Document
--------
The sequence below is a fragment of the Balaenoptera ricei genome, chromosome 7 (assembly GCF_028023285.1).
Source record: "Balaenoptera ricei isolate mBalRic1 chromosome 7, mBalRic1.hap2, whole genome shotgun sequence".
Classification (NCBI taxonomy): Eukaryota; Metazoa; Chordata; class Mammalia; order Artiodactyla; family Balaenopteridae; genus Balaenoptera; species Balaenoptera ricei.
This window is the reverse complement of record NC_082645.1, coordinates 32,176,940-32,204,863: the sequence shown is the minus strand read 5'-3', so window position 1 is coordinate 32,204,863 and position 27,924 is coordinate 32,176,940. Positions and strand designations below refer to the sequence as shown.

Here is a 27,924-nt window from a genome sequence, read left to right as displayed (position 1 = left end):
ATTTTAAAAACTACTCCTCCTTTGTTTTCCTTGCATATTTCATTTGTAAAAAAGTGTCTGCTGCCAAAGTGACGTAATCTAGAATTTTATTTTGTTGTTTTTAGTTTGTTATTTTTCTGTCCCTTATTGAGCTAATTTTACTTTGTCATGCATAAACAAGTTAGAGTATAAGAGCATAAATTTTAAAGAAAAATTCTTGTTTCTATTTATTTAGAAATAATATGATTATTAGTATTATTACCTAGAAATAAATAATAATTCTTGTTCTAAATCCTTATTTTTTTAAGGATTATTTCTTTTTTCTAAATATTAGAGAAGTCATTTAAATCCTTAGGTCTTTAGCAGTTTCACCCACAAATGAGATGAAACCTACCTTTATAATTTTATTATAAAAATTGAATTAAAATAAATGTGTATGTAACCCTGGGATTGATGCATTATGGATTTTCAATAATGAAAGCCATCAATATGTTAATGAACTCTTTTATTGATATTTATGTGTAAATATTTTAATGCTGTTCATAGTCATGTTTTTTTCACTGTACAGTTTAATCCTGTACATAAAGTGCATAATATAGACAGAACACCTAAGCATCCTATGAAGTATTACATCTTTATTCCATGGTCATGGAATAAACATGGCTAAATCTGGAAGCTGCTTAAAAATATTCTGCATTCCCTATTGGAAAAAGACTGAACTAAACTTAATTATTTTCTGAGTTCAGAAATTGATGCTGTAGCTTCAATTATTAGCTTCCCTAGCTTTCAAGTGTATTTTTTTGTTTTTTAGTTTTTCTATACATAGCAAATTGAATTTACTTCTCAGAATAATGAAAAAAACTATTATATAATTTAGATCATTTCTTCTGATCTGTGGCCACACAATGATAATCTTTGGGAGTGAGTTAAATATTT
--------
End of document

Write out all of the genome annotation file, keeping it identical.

The sequence below is a fragment of the Balaenoptera ricei genome, chromosome 7 (assembly GCF_028023285.1).
Source record: "Balaenoptera ricei isolate mBalRic1 chromosome 7, mBalRic1.hap2, whole genome shotgun sequence".
Classification (NCBI taxonomy): Eukaryota; Metazoa; Chordata; class Mammalia; order Artiodactyla; family Balaenopteridae; genus Balaenoptera; species Balaenoptera ricei.
This window is the reverse complement of record NC_082645.1, coordinates 32,176,940-32,204,863: the sequence shown is the minus strand read 5'-3', so window position 1 is coordinate 32,204,863 and position 27,924 is coordinate 32,176,940. Positions and strand designations below refer to the sequence as shown.

Here is a 27,924-nt window from a genome sequence, read left to right as displayed (position 1 = left end):
ATTTTAAAAACTACTCCTCCTTTGTTTTCCTTGCATATTTCATTTGTAAAAAAGTGTCTGCTGCCAAAGTGACGTAATCTAGAATTTTATTTTGTTGTTTTTAGTTTGTTATTTTTCTGTCCCTTATTGAGCTAATTTTACTTTGTCATGCATAAACAAGTTAGAGTATAAGAGCATAAATTTTAAAGAAAAATTCTTGTTTCTATTTATTTAGAAATAATATGATTATTAGTATTATTACCTAGAAATAAATAATAATTCTTGTTCTAAATCCTTATTTTTTTAAGGATTATTTCTTTTTTCTAAATATTAGAGAAGTCATTTAAATCCTTAGGTCTTTAGCAGTTTCACCCACAAATGAGATGAAACCTACCTTTATAATTTTATTATAAAAATTGAATTAAAATAAATGTGTATGTAACCCTGGGATTGATGCATTATGGATTTTCAATAATGAAAGCCATCAATATGTTAATGAACTCTTTTATTGATATTTATGTGTAAATATTTTAATGCTGTTCATAGTCATGTTTTTTTCACTGTACAGTTTAATCCTGTACATAAAGTGCATAATATAGACAGAACACCTAAGCATCCTATGAAGTATTACATCTTTATTCCATGGTCATGGAATAAACATGGCTAAATCTGGAAGCTGCTTAAAAATATTCTGCATTCCCTATTGGAAAAAGACTGAACTAAACTTAATTATTTTCTGAGTTCAGAAATTGATGCTGTAGCTTCAATTATTAGCTTCCCTAGCTTTCAAGTGTATTTTTTTGTTTTTTAGTTTTTCTATACATAGCAAATTGAATTTACTTCTCAGAATAATGAAAAAAACTATTATATAATTTAGATCATTTCTTCTGATCTGTGGCCACACAATGATAATCTTTGGGAGTGAGTTAAATATTT